The initial shock of climbing out of her own window wore off when Arago and Andri joined their daughter at the old tree. Stella could hear explosions and see the orange glow of houses on fire in the distance as she and her parents covered their mouths and noses with wet handkerchiefs to keep from breathing in the thick smoke. They snuck through thorny underbrush that tore at their clothes and scratched at their skin as they made their way to the port. Stella protested when Arago booked immediate passage from Viola Island on the cargo ship Emprezza, and protested even more when, several days into their journey, her parents pilfered one of the lifeboats to steal away—once again—in the middle of the night. When Meriwether, the captain of the ship, came upon them lowering the dinghy, Arago knocked him out with a single, expertly placed strike. Stella had never seen her father attack anyone before, and it frightened her.
I don’t want to do this anymore, she thought as the dinghy pulled further and further away from the cargo ship they had left behind. Maybe I’ll just stay.
Without uttering a word, Andri responded, But we’ve already left, sea star. Where are you going to go—into the water to swim back? You don’t know how to swim.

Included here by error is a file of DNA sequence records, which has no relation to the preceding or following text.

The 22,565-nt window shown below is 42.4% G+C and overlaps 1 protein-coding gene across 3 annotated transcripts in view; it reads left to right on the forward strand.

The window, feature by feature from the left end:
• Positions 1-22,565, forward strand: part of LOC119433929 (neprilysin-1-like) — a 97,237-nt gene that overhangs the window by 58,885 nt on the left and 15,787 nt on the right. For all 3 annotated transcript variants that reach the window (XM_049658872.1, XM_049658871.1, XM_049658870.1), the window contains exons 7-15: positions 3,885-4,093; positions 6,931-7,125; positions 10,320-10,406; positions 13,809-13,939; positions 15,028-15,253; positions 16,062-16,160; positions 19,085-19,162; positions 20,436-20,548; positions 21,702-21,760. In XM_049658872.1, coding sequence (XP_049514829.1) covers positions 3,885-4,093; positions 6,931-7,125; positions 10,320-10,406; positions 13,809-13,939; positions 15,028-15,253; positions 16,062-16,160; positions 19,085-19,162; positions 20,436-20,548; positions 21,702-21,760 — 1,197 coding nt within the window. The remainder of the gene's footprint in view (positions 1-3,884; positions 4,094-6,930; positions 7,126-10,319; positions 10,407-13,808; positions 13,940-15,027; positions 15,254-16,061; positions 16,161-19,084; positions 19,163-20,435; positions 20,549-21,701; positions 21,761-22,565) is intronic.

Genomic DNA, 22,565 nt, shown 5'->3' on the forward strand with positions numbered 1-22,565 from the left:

As far as Stella knew, she and her mother were the only ones who could communicate telepathically. As she’d gotten older, it wasn’t always a welcome gift, and she’d learned how to shield her thoughts from her mother when she needed to.
Stella’s emotions were a tangle as she thought about the events of the past few nights, but her physical needs were starting to overtake her racing thoughts. Her head hurt, her tongue felt as dry as petrified wood, and her stomach rumbled fiercely.
When they first boarded the dinghy, Stella had been so seasick she couldn’t even bear the idea of food. But her father slid a bracelet from his wrist and onto hers. “This’ll make you feel better, angel,” he said, “and protect you.” The bracelet had sent an electric current prickling along her skin, and soon her head stopped spinning, but her appetite hadn’t returned until now.